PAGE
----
There was a time, when we could all control what came in and out of our machines. Slowly companies made things “convenient for us”. If we allowed them permission, they would handle the updates for us, and even collect information about any problems found, and store/share the findings We learned what the fine print of our operating systems meant. It was always there, but who reads 30 pages of legal jumbo when you think you own it. Years and years were spent wondering when the switch would be thrown. We all thought you paid for the software, but the fine print which no one reads, always said we were really leasing the right to use it. That switch was finally thrown after many years, with Windows 10. You now get updates whether you want them or not, ads displayed on your desktop. Your OS sends information back home, unless you dig deep and ferret it out. Most is on by default. Facebook, can even track those that don’t use Facebook. Regulatory bodies seem to look the other way.

Did you know (some of you do)? That your computer happily shares your bandwidth to provide updates to others? This can slow some older machines down, and cost money if you’re on metered service. It can be turned off, but it is on by default. Nice of them to use your computer and Internet you pay for, to help provide their software to others.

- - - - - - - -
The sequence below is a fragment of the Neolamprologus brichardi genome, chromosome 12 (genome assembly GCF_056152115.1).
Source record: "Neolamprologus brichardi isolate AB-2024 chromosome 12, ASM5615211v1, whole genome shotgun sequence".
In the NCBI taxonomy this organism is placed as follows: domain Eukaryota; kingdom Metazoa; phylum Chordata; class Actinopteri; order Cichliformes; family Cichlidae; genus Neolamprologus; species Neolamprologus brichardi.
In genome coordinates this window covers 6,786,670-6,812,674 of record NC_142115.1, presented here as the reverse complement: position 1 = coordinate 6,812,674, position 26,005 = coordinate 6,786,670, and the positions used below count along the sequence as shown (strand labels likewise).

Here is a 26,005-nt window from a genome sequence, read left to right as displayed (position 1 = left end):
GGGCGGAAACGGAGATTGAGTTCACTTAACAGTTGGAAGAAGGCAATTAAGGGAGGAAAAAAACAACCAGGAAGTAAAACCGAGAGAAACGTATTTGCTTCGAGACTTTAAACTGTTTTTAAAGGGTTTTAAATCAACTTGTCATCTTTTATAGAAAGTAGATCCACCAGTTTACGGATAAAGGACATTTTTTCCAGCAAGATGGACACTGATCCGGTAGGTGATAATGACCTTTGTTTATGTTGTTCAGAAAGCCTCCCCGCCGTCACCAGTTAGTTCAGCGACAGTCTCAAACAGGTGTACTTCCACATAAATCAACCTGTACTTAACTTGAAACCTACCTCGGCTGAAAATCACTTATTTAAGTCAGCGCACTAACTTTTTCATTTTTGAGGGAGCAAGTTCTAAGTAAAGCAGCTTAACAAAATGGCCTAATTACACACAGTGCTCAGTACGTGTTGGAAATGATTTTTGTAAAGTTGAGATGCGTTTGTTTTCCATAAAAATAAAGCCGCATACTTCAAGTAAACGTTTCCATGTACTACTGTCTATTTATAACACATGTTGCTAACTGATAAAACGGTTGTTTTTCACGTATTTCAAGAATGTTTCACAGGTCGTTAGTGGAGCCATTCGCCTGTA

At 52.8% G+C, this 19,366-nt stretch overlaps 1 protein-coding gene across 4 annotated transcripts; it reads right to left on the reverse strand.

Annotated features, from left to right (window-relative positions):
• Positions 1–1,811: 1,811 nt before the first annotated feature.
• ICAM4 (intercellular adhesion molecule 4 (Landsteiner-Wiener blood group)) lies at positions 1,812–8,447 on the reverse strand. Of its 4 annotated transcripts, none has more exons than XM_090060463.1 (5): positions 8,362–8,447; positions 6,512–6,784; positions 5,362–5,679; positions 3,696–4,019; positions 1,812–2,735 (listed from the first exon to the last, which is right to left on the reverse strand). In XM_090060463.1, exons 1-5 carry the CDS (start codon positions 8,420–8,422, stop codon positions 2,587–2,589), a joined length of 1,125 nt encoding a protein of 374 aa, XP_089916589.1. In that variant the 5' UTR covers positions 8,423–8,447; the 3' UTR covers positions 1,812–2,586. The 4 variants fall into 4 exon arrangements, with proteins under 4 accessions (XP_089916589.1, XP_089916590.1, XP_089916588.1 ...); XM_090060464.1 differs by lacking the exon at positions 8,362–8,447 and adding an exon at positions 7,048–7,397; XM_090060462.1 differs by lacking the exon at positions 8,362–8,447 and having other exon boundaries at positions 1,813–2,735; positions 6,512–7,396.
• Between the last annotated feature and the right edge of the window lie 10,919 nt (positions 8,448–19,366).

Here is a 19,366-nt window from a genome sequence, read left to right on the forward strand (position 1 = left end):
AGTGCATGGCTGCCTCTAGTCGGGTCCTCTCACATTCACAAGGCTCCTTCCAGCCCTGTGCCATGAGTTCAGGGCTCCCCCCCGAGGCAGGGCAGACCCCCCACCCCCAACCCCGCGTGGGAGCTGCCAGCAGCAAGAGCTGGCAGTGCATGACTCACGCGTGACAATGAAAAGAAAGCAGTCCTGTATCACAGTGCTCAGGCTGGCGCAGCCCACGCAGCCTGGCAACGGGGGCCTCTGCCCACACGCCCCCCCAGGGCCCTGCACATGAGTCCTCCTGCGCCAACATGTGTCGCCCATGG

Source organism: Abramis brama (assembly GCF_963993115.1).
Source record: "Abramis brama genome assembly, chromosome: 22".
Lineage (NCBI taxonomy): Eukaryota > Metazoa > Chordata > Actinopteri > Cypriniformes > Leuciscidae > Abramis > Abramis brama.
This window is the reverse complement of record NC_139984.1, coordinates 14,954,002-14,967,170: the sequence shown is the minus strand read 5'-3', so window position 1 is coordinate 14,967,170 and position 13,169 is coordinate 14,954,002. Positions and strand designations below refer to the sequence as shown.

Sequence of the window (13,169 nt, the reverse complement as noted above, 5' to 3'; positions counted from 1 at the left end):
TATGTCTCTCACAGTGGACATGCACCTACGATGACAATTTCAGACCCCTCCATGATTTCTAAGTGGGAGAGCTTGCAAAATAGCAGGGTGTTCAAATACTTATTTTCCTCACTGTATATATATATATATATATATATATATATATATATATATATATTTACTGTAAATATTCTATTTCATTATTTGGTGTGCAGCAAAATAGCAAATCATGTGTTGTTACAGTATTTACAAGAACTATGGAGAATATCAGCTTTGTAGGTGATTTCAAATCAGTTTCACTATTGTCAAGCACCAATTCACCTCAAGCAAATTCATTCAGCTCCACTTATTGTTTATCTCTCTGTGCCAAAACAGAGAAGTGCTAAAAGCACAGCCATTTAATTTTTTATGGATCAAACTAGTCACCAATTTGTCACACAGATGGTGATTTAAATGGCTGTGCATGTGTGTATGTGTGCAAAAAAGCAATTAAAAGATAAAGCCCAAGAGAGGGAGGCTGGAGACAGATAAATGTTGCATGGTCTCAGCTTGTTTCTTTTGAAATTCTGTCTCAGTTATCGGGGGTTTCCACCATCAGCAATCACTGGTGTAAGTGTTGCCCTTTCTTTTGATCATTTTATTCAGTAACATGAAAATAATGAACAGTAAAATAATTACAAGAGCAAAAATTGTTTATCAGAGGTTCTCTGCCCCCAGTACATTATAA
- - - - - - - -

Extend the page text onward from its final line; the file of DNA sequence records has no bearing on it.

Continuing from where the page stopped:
Some are truly addicted.

I’m not perfect, just have my head stuck outside the bubble a little. We’ve gone from having fairly decent control over our Internet lives, to sharing our most personal information on social media. Some are truly addicted. Many of us out there are. I’ve watched 70+ adults in medical waiting rooms, sitting right under the “Do not use phones” sign, talking or playing on the phone.

Just observations, shared on a Sunday morning. From Life in the Slow Lane.
Thanks to, Pete of “beetleypete” for jogging my memory to write this, after reading his ‘Anonymous’, Blog Comments, and Suspicious Sites post.

Comments always welcome,